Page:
• being able to predispose people to open up to me, so I can help them with their troubles and challenges. And I get to hear their stories!

As my friend Dee told me earlier today —

“There is a bunch of areas in life — friends, family, partner, home, work, finances, health. At pretty much any point of time there will be issues with 2 of those at the same time. The key is to make sure you have at least 2 that are okay, so you can overcome the moment. If not, then it’s critical.”

Untrap by working with your thoughts

I struggle to sum this one up in a few sentences, so instead I will recommend two reads that I found helpful.

  • Yongey Mingyur Rinpoche’s book “The Joy of Living”
  • Vadim Zeland’s book “Transurfing”

I try to remind myself that

  • everything in life is temporary — the good and the bad
  • happiness is not how we deal with things when everything is okay, but how we deal with life while we are struggling with things
  • happiness is not something that just happens on its own, it’s how we work with our thoughts and emotions every day.

Untrap through purpose

“If you want to live a happy life, tie it to a goal, not to people or things.”

It’s only recently that I understood what Albert Einstein meant.

To untie from people and things, I recently went on a month-long solo trip (and wrote about it).

One of my biggest fears in the past had been that one day my ex will die. That was while we were still together.

I was never much of a person obsessed about their possessions. I do own a few things that I really love, but they can be replaced.

Untrap through letting go your expectations

This one is the hardest for me.

I have high expectations of myself, of my friends, of my sister, of my parents, of my colleagues.

Buddhism talks a lot about it.

Two books by Lama Ole Nydahl on how to work with your expectations

  • towards your partner — “Buddha & Love” (written for heterosexual couples, but worked fine for me, too, despite being in a same-sex relationship)
  • towards death and life — “Fearless Death: Buddhist Wisdom on the Art of Dying” (reading at the moment)

Untrap by understanding what happiness means to you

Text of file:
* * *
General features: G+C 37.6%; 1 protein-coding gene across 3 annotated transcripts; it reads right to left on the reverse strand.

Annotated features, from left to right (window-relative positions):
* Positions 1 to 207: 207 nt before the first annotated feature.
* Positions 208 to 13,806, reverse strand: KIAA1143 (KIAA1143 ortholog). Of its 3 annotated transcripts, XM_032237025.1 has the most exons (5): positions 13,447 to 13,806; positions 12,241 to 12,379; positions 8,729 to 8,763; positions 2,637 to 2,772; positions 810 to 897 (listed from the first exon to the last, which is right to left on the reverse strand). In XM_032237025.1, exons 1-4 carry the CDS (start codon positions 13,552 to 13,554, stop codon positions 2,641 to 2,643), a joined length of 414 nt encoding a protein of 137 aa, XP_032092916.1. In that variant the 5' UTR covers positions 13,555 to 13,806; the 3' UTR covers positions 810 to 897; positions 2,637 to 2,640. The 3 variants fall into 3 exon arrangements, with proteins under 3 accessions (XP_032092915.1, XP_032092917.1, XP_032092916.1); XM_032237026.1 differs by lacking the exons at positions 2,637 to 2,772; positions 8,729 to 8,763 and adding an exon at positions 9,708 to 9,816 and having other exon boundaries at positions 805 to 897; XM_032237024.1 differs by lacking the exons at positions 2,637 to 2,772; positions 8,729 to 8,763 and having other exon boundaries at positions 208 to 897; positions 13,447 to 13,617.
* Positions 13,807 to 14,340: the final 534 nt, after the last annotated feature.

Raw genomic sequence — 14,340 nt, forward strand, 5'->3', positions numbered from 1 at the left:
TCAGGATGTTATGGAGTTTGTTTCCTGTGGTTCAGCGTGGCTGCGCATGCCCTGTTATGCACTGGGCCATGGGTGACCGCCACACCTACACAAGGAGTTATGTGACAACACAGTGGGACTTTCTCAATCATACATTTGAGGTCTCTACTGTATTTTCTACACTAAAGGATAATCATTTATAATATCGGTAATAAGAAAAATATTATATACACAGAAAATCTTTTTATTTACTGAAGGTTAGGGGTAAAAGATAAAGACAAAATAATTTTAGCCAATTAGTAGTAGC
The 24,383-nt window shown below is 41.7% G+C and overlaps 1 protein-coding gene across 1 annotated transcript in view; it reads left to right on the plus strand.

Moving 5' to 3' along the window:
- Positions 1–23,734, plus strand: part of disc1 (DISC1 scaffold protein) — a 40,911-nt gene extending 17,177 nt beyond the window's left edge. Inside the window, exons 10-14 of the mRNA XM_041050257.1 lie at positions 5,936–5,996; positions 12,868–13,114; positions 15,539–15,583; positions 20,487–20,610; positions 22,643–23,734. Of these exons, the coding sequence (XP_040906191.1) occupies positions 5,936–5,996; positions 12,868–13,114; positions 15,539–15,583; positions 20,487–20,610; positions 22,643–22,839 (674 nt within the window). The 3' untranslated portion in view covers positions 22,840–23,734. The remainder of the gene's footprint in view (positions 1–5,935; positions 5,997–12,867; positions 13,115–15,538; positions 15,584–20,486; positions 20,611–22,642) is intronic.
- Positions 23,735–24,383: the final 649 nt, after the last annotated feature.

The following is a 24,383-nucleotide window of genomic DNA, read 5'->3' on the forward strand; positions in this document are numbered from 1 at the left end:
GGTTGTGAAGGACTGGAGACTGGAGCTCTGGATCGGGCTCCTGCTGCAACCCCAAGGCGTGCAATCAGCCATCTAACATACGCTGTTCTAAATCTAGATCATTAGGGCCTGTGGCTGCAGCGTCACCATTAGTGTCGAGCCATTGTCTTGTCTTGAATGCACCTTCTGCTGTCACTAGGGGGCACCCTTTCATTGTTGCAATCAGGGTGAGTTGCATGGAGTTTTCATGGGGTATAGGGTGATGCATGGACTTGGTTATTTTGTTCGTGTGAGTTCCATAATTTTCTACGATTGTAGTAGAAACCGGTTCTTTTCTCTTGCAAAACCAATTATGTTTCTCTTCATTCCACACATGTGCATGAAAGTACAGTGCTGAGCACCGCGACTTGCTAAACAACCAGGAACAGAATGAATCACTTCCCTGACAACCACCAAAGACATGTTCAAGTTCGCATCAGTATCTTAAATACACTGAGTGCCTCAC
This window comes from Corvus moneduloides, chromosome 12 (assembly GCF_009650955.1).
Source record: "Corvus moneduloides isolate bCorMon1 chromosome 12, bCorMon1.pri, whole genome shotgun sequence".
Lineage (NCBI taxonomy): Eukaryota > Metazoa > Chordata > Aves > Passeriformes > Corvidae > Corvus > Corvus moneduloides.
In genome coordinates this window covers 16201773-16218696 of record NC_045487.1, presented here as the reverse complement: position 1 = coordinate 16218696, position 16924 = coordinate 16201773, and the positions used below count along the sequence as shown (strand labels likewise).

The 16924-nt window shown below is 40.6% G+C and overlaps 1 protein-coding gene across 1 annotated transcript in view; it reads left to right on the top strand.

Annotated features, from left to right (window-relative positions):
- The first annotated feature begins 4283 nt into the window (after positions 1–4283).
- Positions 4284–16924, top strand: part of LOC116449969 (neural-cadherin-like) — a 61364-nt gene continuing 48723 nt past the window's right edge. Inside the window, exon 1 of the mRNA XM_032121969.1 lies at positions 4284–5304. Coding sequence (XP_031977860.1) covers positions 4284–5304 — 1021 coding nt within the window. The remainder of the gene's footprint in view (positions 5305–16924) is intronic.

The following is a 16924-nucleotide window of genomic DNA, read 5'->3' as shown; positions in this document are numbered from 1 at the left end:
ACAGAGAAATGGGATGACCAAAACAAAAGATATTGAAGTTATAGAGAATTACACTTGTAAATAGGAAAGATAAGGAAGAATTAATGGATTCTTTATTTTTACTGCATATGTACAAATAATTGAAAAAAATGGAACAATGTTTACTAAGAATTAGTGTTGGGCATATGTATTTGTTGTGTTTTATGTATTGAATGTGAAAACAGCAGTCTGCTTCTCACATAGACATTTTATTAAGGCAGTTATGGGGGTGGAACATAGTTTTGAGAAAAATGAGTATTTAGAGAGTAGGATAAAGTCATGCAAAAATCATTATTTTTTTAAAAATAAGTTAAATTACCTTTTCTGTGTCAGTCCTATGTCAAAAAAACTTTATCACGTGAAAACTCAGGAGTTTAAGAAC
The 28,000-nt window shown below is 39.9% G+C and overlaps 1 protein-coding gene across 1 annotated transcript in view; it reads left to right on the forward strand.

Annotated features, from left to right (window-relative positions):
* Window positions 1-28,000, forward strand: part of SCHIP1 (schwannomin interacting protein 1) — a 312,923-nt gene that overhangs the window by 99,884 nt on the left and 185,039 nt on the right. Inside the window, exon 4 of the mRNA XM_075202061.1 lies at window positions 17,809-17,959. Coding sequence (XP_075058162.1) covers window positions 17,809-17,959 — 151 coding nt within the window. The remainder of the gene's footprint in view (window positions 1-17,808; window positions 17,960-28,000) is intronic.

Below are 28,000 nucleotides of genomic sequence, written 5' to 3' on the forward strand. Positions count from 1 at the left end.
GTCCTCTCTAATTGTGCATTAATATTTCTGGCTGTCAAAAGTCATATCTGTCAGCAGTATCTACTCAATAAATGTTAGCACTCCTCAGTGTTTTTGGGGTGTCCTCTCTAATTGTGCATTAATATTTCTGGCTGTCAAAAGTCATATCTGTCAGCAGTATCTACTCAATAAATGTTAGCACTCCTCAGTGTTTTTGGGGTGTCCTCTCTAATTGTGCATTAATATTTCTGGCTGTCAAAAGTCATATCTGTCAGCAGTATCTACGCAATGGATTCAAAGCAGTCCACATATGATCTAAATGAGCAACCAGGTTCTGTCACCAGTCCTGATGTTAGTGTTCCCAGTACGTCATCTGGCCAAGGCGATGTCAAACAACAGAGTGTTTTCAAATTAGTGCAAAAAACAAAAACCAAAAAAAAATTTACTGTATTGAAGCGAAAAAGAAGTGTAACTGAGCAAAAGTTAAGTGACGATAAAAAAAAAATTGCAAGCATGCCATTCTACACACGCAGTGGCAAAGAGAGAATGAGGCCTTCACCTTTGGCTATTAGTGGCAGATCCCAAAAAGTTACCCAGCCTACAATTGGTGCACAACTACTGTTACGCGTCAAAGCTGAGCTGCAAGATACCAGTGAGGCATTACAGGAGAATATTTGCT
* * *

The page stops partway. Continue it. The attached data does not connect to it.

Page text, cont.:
If you are not sure what your personal definition is, these are fantastic to see how others understand happiness

  • “Happy”, a movie on Netflix
  • “The Geography of Bliss” by Eric Weiner
  • “Eat, Pray, Love” by Elizabeth Gilbert

While the last one might be considered cheesy by some, I’d disagree. Through her story Elizabeth illustrates how our own understanding of happiness changes over time.

Untrap by a big bang!

“I love when something like this happens and people completely change their life”, said my girlfriend.

Would the car accident somehow affect the lives of my ex and my friend? Would they give less priority to work now? Would they spend more time with the important people in their lives? Would they travel more now?

I disagree.

We shouldn’t wait for a near death experience.

We shouldn’t wait for someone to die.

Do we need to keep

  • living passively
  • focusing on the negative for our whole life
  • abusing ourselves with expectations
  • postponing the first kiss till early 30s
  • finding excuses for a decade to quit the job we hate?

This is real.

They are and were the lives of some of my friends.

There’s no ONE, BIG SECRET.

Feeling good requires hark work. Just be consistent. And start today.

“Happiness is when what you think, what you say, and what you do are in harmony.” Mahatma Gandhi

Vessy Tash is a new initiative

I am writing articles with practical advice on how to overcome your daily struggles, reconnect with yourself, and create a meaningful life.

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Originally published at medium.com